After service members separate from the military and receive separation pay, they may later qualify for compensation from the Department of Veterans Affairs (VA). To avoid duplication of benefits, VA cannot pay veterans until the full amount of separation pay has been recouped, or withheld. The authors present findings on how many service members and veterans are affected by recoupment and how much more money they would receive in its absence.
Recouping Separation Pay from U.S. Service Members and Veterans Who Later Receive Veterans Affairs Disability Compensation
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- How many members and veterans who received separation pay, special separation benefits (SSB), and voluntary separation incentive (VSI) payments are affected by recoupment due to receipt of VA compensation?
- What is the aggregated amount of additional money members and veterans would receive in the absence of recoupment?
When service members separate from the military, they may receive one of many types of separation benefits. Some of these service members later become eligible for other types of compensation, such as U.S. Department of Veterans Affairs (VA) Disability Compensation (VADC). To avoid paying more than one award of compensation to any person based on that individual's service — what is sometimes called double-dipping — VA is prohibited from paying compensation to a veteran who also received certain separation benefits from the U.S. Department of Defense until the full separation amount has been withheld, or recouped.
Recoupment of separation pay is complicated and can cause confusion and frustration among veterans. On the one hand, from a legal standpoint, veterans are not losing money, because they were paid previously in the form of separation pay, and a deduction is being made to avoid duplication of benefits. But on the other hand, veterans might not know that their VA benefits will be reduced if they received separation pay in the past, and recoupment can come as a surprise.
Because of concern about how recoupment affects veterans, Congress required that a study be conducted to determine (1) how many members and veterans who received separation pay, special separation benefits, and voluntary separation incentive payments are affected by recoupment and (2) the aggregated amount of additional money members and veterans would receive in the absence of recoupment. RAND researchers conducted analyses to respond to these questions, and this report summarizes the findings.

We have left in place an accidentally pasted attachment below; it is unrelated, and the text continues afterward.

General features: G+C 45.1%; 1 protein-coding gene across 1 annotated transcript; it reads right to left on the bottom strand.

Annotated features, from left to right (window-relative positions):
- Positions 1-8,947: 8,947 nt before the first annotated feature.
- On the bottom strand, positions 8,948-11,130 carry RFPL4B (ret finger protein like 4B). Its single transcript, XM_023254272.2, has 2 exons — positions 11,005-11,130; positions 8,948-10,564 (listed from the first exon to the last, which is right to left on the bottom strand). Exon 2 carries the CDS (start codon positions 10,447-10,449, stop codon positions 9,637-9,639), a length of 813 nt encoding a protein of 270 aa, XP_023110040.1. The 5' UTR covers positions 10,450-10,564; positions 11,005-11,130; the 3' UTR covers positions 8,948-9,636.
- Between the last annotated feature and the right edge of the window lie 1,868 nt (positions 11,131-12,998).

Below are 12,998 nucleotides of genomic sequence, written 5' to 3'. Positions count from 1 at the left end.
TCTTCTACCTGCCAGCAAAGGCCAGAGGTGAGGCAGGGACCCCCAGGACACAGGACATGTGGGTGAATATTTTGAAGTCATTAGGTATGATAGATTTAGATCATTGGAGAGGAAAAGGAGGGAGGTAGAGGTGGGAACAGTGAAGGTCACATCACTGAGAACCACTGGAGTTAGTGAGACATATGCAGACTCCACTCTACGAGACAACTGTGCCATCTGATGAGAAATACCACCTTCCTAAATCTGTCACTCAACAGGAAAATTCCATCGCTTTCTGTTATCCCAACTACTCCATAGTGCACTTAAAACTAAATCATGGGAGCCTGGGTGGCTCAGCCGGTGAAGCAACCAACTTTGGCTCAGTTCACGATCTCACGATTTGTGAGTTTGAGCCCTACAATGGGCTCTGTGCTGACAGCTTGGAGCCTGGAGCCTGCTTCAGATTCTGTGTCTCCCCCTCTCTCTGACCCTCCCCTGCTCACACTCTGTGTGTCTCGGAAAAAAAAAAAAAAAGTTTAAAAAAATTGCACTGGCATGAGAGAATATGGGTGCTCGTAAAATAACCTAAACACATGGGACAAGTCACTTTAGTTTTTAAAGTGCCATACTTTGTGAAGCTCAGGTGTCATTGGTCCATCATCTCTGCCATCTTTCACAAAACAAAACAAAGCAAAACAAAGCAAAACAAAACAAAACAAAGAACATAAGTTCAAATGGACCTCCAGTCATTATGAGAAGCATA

- Just over 72,000 veterans experienced recoupment of voluntary separation pay (VSP) or involuntary separation pay (ISP) between 2013 and 2020.
- Another 2,600 veterans experienced recoupment of SSB between 2013 and 2020, and 4,700 have experienced recoupment of VSI since the program began in 1992.
- On average, veterans have had $19,700 or $25,700 withheld because of recoupment of ISP/VSP or SSB, respectively, but have had $53,000 withheld because of recoupment of VSI.
- In aggregate, over the eight-year period of 2013 to 2020, a total of $1.4 billion in VADC payments were withheld because of the recoupment of VSP or ISP, a far larger figure than the $68 million withheld because of the recoupment of SSB.
- The Defense Finance and Accounting Service has withheld a minimum of $177 million of VSI in aggregate because of the receipt of VADC.
- Given the available data, it was not possible to determine how many veterans began and completed recoupment of VSP, ISP, or SSB prior to 2013.
Table of Contents
Background on Recoupment of Separation Pay
Data and Research Approach
Findings and Discussion
Research conducted by
This research was sponsored by the Office of the Under Secretary of Defense for Personnel and Readiness and conducted within the Forces and Resources Policy Center of the RAND National Security Research Division (NSRD).
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